But rising above all these treats was the day-after-Thanksgiving sandwich my mother concocted. I’ll be making it again this year, because there’s just nothing like the sweet, salty, savory goodness of this sandwich. It’s definitely a little naughty – highly caloric – but just this one day? It’s a necessity.

Day-After-Thanksgiving Sandwich

Roast turkey
Cranberry Sauce
Chopped liver
Leftover stuffing


And this really isn’t possible without classic chopped liver, just the way my grandmother used to make it.

Chopped Chicken Liver

6 eggs, hard boiled and peeled
1 lb. yellow skinned onions, minced fine
3 oz chicken fat (schmaltz) or unsalted butter
1 T grapeseed oil
1/2 lb. livers from pastured free range chickens
2 T cognac

Chop the eggs very fine using an mezzaluna or food processor. They should be fluffy. Put in a large bowl and set aside.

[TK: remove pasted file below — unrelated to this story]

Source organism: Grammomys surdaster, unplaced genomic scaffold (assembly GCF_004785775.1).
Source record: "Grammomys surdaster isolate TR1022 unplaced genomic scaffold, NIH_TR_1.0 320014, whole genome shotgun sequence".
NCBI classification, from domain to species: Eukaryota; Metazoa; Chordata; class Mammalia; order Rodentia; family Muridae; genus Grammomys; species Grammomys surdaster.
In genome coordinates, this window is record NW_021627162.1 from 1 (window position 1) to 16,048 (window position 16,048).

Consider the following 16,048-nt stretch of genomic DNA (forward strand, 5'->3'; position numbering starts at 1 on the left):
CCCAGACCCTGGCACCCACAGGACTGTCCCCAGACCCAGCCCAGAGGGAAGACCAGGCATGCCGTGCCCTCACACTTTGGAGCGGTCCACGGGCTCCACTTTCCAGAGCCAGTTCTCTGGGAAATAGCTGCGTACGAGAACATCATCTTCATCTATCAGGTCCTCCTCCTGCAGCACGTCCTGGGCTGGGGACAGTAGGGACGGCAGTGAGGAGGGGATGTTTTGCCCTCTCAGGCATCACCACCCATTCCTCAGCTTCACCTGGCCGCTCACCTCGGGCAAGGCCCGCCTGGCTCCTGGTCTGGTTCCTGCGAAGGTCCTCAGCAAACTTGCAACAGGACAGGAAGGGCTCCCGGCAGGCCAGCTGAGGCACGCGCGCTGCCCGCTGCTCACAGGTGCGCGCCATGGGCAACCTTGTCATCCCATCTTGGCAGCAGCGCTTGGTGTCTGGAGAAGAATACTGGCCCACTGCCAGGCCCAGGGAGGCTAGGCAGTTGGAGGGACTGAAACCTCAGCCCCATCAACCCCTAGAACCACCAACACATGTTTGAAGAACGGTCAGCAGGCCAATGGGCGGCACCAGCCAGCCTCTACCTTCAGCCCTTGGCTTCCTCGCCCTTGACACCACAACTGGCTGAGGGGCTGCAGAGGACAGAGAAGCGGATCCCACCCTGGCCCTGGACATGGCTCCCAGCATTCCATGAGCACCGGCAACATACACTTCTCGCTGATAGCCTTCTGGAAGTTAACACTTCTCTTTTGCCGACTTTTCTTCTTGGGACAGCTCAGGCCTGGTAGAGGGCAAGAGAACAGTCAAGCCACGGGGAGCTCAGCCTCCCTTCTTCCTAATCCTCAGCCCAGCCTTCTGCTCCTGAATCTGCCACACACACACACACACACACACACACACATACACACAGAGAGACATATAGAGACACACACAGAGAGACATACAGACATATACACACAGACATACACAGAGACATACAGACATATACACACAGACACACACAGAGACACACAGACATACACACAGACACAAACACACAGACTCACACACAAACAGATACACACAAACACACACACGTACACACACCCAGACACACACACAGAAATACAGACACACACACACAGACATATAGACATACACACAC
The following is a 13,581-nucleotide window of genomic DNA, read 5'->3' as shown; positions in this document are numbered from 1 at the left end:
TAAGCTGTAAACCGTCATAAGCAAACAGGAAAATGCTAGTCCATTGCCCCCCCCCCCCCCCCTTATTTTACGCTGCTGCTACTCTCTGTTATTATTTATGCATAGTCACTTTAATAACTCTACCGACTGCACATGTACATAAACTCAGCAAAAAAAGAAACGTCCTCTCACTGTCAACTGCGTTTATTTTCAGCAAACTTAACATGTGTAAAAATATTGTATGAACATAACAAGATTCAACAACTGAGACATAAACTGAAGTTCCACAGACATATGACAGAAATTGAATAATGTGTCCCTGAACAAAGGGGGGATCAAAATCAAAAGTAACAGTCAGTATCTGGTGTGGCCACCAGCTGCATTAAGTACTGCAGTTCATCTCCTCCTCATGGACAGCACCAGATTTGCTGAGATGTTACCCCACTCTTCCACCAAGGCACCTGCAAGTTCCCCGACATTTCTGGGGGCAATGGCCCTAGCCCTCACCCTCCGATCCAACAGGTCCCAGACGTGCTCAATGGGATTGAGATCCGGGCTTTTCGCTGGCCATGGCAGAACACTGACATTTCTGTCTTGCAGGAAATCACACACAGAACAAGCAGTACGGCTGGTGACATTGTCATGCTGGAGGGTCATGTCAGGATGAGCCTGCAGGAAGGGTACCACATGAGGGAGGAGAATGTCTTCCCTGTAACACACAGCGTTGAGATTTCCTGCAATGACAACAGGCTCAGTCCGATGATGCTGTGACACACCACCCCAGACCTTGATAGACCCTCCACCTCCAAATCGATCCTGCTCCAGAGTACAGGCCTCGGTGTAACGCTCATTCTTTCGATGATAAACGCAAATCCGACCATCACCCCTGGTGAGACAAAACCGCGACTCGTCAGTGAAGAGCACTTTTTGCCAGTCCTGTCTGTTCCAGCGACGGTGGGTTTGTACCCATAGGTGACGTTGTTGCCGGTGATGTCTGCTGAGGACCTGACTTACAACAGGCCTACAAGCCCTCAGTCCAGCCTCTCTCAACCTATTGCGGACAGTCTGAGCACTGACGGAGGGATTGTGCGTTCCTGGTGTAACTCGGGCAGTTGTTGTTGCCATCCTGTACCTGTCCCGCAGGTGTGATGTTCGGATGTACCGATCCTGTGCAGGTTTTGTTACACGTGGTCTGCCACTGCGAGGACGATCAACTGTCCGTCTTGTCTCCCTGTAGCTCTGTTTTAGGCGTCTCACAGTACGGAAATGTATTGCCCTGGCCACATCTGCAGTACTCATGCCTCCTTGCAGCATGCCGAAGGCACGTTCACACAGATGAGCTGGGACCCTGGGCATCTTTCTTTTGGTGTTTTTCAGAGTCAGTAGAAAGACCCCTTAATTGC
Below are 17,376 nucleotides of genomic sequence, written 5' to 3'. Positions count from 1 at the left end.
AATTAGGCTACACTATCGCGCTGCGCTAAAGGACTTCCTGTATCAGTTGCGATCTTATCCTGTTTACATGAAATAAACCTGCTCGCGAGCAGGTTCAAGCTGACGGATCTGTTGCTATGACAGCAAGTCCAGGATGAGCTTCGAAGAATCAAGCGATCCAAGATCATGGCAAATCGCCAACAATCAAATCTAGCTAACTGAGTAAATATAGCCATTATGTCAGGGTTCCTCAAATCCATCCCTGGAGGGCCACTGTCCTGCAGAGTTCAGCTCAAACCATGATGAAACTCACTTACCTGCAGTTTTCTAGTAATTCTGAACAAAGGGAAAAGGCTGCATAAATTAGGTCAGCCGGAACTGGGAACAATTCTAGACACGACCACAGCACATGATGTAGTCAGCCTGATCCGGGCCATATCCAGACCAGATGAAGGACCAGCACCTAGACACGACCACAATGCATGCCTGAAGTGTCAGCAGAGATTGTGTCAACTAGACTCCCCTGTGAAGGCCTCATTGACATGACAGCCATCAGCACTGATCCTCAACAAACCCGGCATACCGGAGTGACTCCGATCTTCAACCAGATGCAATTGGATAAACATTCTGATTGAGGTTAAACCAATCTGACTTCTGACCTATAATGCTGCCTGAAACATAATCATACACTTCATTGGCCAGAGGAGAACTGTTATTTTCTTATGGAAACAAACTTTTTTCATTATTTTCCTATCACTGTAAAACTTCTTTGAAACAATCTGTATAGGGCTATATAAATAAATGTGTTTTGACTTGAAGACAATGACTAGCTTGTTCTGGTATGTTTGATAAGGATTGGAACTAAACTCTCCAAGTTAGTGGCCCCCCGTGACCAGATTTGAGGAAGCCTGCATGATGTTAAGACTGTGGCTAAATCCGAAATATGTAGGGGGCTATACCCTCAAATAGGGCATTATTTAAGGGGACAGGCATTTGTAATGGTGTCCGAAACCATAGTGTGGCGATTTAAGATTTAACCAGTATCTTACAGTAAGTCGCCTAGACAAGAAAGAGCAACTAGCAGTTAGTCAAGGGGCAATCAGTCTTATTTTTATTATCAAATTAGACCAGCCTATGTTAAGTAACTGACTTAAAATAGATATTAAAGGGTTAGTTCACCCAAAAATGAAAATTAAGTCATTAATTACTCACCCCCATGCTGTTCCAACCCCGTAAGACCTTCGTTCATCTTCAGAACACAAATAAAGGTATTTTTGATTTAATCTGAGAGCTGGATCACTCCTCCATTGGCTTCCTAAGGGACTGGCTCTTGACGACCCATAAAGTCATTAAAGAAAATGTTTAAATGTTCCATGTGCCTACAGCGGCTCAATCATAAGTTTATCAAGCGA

In a large heavy saute pan, heat half the butter with the oil. Add the onions and saute slowly until richly browned but not burned.
Salt and pepper generously while they cook.
In the meantime, rinse and clean the livers well, removing connective sinew.
When the onions have finished cooking, put them in the bowl with the eggs.
Heat 3 oz of schmaltz or butter in the onion pan and saute the livers until no pink remains. Do not brown or crisp. Salt and pepper generously.
Remove the livers from the pan and deglaze with the cognac.
Put the livers in your food processor or a bowl.
Pour the deglazing liquid and goodies from the bottom of the pan into the egg/onion mixture.
Chop the livers with a mezzaluna. If you use your food processor, pulse off and on to chop, not liquify.
Gently fold the livers into the onion/egg mixture.
Test and correct for seasoning. The flavor blooms after chilling, so make this in advance and season carefully.
Pack in ramekins or other serving dishes. Keep dishes small – about 4 oz. and make sure to freeze whatever will not be used within two days.

All images courtesy of Cathy Barrow

Be sure to also connect with Cathy Barrow over on her website, Twitter (@mrswheelbarrow) and on her Facebook Page!




Part of our Heirloom Recipes Series, featuring foodies, chefs, artisans, Southerners & fabulous folks willing to share their stories, recipes and photos in an effort to help preserve and share these family recipes for generations to come.